South African Government Stands Against Racism

Department of Justice does its part to take a stand against discrimination

Cape Town, March 31 – The South African government is set to take certain measures against racist posts on social media platforms. Rants of this nature deliberately hinder the country’s move toward progression within South Africa and toward social cohesion, nation-building and strengthening our democracy.

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Above; Acting Director General of GCIS, Below; The South African Constitution

Actions put in place

The Acting Director General of Government Communication and Information Systems, Donald Liphoko, said; “It is unfortunate that such comments follow hot on the heels of the country commemorating Human Rights Day. Government will actively pursue offenders through all available mechanisms including confronting employers and will not allow incidents of racism to define us as a country.”

The Department of Justice is also doing their part in making sure all citizens are secure of any shape or form of discrimination. Victims of racism and discrimination and can now seek justice by filing a case at their nearest police station, or through the South African Human Rights Commission and the Equality Courts, as racism is a direct violation of the each and every South Africans’ Constitutional and Human Rights. The Department of Justice is in the process of finalising the National Action Plan against racism and Related Intolerances which will help combat racism within our country.

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First democratically-elected president of South Africa, the late Nelson Mandela; Wikimedia Commons

Leave the past where it belongs

South Africa’s racially segregated past has left many citizens still living with the scars today, but it is no secret that we now live in a democratic country, since the first democratic election of late former president Nelson Mandela in 1994. Meaning that South Africa is governed by a constitution and law that applies to those who live within the borders of our country. We should be helping promote social cohesion and a peaceful co-existence, and not trying to revive apartheid.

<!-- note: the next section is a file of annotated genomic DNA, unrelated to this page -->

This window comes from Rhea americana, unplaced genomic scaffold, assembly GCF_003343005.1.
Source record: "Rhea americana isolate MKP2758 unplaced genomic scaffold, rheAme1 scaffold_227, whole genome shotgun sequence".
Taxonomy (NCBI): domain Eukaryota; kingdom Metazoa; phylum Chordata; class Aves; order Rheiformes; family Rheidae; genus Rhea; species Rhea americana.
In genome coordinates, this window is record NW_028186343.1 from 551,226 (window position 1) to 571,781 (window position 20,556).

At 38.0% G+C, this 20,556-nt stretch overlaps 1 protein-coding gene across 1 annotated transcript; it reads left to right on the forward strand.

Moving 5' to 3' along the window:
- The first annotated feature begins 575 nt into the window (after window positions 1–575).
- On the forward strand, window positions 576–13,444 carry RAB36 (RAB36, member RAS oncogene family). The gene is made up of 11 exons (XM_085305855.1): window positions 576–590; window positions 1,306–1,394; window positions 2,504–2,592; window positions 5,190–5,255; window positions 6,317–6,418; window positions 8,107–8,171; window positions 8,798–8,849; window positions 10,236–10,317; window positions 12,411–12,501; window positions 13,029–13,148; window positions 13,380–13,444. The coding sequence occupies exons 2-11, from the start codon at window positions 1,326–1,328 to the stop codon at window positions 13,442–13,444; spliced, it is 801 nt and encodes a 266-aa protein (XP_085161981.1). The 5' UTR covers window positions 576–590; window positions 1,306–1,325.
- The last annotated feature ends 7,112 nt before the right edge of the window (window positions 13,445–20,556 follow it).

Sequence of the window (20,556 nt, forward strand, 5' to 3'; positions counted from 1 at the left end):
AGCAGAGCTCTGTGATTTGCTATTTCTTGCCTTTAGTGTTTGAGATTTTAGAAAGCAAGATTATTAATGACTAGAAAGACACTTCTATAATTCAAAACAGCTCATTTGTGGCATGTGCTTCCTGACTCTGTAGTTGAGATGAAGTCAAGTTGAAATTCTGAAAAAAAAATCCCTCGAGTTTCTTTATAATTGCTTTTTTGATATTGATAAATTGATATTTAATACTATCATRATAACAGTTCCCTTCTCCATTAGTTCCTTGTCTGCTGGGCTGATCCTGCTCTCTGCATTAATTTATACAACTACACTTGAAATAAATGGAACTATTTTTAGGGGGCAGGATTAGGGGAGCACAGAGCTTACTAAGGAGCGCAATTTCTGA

South Africa: to data or not to data

Image compliments of Google.com

Image compliments of Google.com

Technology and Data is slowly taking over the world it is just a matter time before it invades the whole of South Africa. As one analyses technological development in South Africa, it is quite slow, but new technological trends do eventually reach us. Now with data journalism making its way into our media industry slowly but surely. Data journalism, as explained in the previous posts about the rise of Data journalism around us, is more a computer assisted journalism. So why is it important that South Africa join in on this transformation of journalism? Maybe because we are very quick on following global trends, so why not follow it when it comes to media?
Well from as far I can see, Data journalism is actually starting to show face in our country. But according to Raymond Joseph, South African media is very slow on the uptake of data journalism and coding. He refers to a technological organisation, Code For South Africa, and he also describes their aim; “The aim of what we are doing is to promote informed decision-making and we do this by taking data and building tools that deploy it in a way that journalists and other non-tech people are able to use without having to know how to code.”, but then goes on to explain that this process in South Africa is long and a “hard slog”. Code4SA wants newsrooms to not only use data journalism with illustrations like maps and visualisations, they also want “actionable information that people can use to get a better understanding of a situation and act on”. And South Africans can learn a lot from this.
Stephen Abbott Pugh goes on to say that rest of African media should adapt onto the Technological change within media. He, this time, refers to the Code For Africa association (Code4SA is like a sub-association under Code For Africa). “Code for Africa has had great success with projects that focus on creating “actionable data” for citizens.”, like what the Code4SA is trying to do in South Africa.
So in conclusion, even though when it comes to data journalism in South Africa, it is a very slow process, but it is here and many organisations are here to make it a reality (Code4SA). Code4SA even organised winter schools in South Africa for Data journalism, this might be to speed up the process of bringing data journalism here. Attracting the youth, so that they can grow within data journalism.